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Recently, the director of the North Dakota Department of Mineral Resources, Lynn Helms, was profiled in an article in the Bismarck Tribune where he appeared to indicate his prediction that the EPA was on track to halt hydraulic fracturing by January. The prediction stems from a non-peer reviewed study by the EPA, which implies fracturing processes risk groundwater contamination. The basis for this conclusion comes from shallow gas wells near Pavilion, WY, which were fracked by Encana (NYSE:ECA) corporation and may have contributed to acquirer contamination. As you can imagine, Encana is firing back. The North Dakota Department of Mineral Resources issued a press release the very next day, which really didn't retract the prediction, but said that the office does not have the authority to make predictions on what the EPA may or may not do. This article, which was published on a Sunday, made its way through Denver and Houston the following Monday, sending shockwaves through the industry.

If you would have asked the industry if oil exploration in the gulf would have ever been shut down, they most likely would have laughed. Well, it happened during the BP incident. The continued public unease with the industry has also put the brakes on the Keystone XL pipeline. If they wanted to, what's stopping the government from imposing serious regulations on hydraulic fracturing in The Bakken? The opposition to hydraulic fracturing has grown quickly and is gaining steam. Even in my home town, there was public outcry when an oil company re-entered a well to re-fracture. The concerned citizens felt they had a right to know when and what was going on and that they should be able to comment. This sentiment is a result of us, the industry, not educating our friends and family on the facts about fracturing and that when done correctly, is safe. The best example I like to use is oil and gas activity in the city of Fort Worth. In the middle of residential communities, rigs are constructed and surrounded with wood enclosures, in some of the richest neighborhoods - with no incidents of contamination!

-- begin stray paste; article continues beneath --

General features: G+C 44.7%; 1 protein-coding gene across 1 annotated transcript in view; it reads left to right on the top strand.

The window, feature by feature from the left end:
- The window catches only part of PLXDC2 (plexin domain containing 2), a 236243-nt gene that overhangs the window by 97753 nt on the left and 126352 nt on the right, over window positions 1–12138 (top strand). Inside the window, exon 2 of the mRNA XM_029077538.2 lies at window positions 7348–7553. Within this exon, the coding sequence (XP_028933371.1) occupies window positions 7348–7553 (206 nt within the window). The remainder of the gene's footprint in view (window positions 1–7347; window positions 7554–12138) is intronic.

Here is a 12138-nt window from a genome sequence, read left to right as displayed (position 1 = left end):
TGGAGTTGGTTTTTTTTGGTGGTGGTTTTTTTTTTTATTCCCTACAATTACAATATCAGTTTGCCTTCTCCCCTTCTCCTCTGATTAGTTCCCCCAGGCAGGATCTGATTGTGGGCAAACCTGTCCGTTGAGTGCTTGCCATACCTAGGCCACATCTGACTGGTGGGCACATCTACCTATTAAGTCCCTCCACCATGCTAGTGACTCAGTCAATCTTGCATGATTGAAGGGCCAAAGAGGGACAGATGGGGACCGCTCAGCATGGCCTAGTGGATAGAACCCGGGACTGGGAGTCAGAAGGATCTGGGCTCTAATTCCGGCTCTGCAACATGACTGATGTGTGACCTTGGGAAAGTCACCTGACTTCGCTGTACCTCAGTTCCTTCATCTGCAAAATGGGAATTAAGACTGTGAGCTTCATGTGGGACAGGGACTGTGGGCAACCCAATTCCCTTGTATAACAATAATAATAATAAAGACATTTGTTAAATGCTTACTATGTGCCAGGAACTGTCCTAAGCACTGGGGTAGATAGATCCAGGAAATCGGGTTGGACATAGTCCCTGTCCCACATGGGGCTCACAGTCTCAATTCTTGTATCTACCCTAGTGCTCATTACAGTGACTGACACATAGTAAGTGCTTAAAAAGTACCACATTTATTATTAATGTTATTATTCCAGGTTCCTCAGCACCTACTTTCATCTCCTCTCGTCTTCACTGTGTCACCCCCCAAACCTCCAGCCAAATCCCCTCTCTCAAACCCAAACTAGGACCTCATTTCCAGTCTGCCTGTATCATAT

What would happen if a moratorium was placed on hydraulic fracturing? Overnight, rigs from North Dakota to South Central Texas would be idled. Service companies would be forced to halt pumping operations and thousands of people would be out of work. The Director of the NDDMR stated that if a moratorium was put in place, it could last anywhere from 12-24 months. I agree we should not sacrifice clean drinking water for oil exploration. But, deep exploration, in the Bakken and other shale plays, is located thousands of feet from our aquifers and will have no effect on our water or health.

The service companies that have the most to lose if there is a moratorium on fracturing are Halliburton (NYSE:HAL), Schlumberger (NYSE:SLB), and Baker Hughes (NYSE:BHI) to name the largest. Although these companies are more diversified than most, they most certainly would be affected. Sand and steel producers, who have hedged large infrastructure projects on the growth prospect of supplying well and fracture materials, would also be affected: Carbo Ceramics (NYSE:CRR), U.S. Steel (NYSE:X), and Tenaris (NYSE:TS). However, the most negatively affected companies would be the ones who have spent millions of dollars leasing land for horizontal exploration and fracturing such as Chesapeake (NYSE:CHK), Continental Resources (NYSE:CLR) , EOG Resources (NYSE:EOG), Whiting Petroleum (NYSE:WLL) and Kodiak Oil and Gas (NYSE:KOG).

Source: The Bakken Oilfield: Hydraulic Fracturing Moratorium Implications